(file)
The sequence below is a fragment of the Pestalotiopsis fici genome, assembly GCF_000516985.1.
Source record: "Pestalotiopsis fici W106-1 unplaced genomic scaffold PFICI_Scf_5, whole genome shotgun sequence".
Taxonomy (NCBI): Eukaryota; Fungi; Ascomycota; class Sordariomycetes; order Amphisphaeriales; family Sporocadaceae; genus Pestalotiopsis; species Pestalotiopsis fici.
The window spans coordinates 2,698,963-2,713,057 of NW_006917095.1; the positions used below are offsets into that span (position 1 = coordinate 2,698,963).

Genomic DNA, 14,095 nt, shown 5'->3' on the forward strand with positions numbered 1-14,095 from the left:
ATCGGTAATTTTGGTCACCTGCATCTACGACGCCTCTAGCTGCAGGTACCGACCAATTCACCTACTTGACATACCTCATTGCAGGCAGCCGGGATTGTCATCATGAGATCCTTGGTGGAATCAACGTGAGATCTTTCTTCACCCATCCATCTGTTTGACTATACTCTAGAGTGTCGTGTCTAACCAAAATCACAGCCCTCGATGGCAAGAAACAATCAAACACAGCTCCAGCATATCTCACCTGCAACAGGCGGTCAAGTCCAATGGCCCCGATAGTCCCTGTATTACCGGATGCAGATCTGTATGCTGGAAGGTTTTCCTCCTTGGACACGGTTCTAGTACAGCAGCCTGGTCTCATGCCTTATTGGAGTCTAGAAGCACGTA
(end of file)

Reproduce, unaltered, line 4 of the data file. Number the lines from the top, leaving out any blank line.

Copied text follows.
The window spans coordinates 2,698,963-2,713,057 of NW_006917095.1; the positions used below are offsets into that span (position 1 = coordinate 2,698,963).